Friday 23 August 2019

Lay of the Land: Sweet bird of youth and all our years

'there is something endearing about these so familiar yet still mysterious creatures and their earnest and vibrant song'
'there is something endearing about these so familiar yet still mysterious creatures and their earnest and vibrant song'

Fiona O'Connell

Those sweet symbols of summer, the swallows, are soaring and swooping over the river in this country town once more. But you can rely on one feathered friend to make the world sound sweeter all year round, as well as uniting city and country by warbling in both.

For the blackbird is everywhere on this island and has been forever, or so it seems.

Certainly, I was aware of them as a child growing up in a city suburb, metaphorically as well as in matter, thanks to my older brother playing Morning Has Broken repeatedly on his recorder, with this ubiquitous bird featuring in the opening lyrics. Decades later, not just morning but also my sleep is regularly broken by a blackbird belting out its exquisite song at the first inkling of dawn.

But blackbirds have a dark side; I watched in fascinated horror as a blackbird bashed the brains out of another male a couple of years ago, birds chirping incongruously in the blue sky above. For all's fair in love and war when it's time to make blackbird babies.

Though blackbirds seem permanently bothered, whether rustling in the undergrowth or flitting across country roads emitting their distinctive alarm call. Reminding me of the little white rabbit, as if they are likewise driven by some impossible deadline.

So maybe opposites attract, for 7th Century Saint Kevin, who loved wildlife, was praying one day, his hand outstretched towards heaven, when a blackbird flew down and laid her eggs in his palm. Talk about having the patience of a saint. Cool and compassionate Kevin remained still until the eggs had hatched and the brood flew the nest. Giving a miraculous new meaning to the saying "a bird in the hand is worth two in the bush".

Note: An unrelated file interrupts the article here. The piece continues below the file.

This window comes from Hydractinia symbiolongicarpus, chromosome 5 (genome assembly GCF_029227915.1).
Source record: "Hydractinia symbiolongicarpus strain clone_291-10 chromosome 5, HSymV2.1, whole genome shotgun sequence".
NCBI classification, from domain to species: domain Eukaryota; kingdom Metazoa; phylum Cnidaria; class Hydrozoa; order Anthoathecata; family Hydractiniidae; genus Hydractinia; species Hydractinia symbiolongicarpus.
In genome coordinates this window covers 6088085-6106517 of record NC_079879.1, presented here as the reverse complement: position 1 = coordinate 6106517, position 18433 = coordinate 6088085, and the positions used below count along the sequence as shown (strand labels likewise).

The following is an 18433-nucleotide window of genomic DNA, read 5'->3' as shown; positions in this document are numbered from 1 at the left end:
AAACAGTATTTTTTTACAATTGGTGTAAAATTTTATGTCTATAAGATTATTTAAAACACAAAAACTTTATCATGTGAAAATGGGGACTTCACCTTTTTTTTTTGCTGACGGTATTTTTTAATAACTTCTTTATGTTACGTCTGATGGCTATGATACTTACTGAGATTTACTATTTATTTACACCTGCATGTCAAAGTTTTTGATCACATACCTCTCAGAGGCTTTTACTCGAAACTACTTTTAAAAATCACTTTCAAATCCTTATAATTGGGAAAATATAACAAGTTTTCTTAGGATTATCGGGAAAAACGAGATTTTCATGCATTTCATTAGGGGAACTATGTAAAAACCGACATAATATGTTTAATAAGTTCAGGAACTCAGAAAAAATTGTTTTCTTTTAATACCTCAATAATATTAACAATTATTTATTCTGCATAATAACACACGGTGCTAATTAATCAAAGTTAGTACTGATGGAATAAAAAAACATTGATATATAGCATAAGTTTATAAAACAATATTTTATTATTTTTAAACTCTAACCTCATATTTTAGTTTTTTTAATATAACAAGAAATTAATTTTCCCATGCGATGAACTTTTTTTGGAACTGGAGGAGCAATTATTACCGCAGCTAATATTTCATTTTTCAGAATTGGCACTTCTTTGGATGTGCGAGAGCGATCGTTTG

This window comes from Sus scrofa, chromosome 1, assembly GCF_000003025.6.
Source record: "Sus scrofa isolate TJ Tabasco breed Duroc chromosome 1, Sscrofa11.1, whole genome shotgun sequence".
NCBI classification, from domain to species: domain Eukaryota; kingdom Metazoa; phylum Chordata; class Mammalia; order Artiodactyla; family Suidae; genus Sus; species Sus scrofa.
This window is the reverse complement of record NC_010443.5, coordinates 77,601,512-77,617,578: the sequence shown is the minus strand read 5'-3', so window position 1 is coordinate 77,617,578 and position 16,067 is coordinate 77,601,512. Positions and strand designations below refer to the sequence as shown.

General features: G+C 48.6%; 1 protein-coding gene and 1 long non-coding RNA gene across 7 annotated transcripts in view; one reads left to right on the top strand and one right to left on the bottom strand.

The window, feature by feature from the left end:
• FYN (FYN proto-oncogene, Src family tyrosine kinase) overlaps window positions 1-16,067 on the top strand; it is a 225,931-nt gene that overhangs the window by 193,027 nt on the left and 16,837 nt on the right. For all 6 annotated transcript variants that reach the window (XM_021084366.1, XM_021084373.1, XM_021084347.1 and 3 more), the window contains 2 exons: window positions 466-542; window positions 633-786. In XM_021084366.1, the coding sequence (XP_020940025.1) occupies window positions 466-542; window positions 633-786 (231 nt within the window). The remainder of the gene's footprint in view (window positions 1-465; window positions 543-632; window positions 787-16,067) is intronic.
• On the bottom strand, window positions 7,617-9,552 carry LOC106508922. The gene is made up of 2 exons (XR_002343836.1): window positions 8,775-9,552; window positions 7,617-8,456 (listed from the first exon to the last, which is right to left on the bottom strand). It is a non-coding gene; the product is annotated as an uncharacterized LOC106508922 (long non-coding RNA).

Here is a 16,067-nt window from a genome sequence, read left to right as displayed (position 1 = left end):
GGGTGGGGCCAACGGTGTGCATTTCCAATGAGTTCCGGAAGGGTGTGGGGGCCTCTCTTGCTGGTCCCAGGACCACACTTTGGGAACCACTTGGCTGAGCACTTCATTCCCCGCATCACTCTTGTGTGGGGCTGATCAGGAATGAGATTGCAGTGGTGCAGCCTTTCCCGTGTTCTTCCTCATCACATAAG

Especially if it's a blackbird, for there is something endearing about these so familiar yet still mysterious creatures and their earnest and vibrant song. Who hasn't felt moved by the poignant lone figure silhouetted against a darkening sky as it sings its heart out, as if performing a piercing elegy to the falling evening?

Certainly, their haunting homages to the passing of time prompted the Celts to believe the blackbird was one of the three oldest animals in the world, the others being the trout and the stag. They were said to represent the water, air and earth respectively.

Little wonder they have also been associated with reincarnation and even regarded as messengers of the dead. Indeed, blackbirds were once whispered to hold the souls of those in purgatory until judgment day. It was said that whenever the bird's voices were particularly shrill, those souls were parched and calling for rain. And rain always followed.

So it must be coincidence that blackbirds typically like to sing after rain. Or is that the reason why they seem a perpetual presence in this country? But one thing is sure; swallows may come and go like the summer, but the beautiful blackbird belongs here forever.

Sunday Independent

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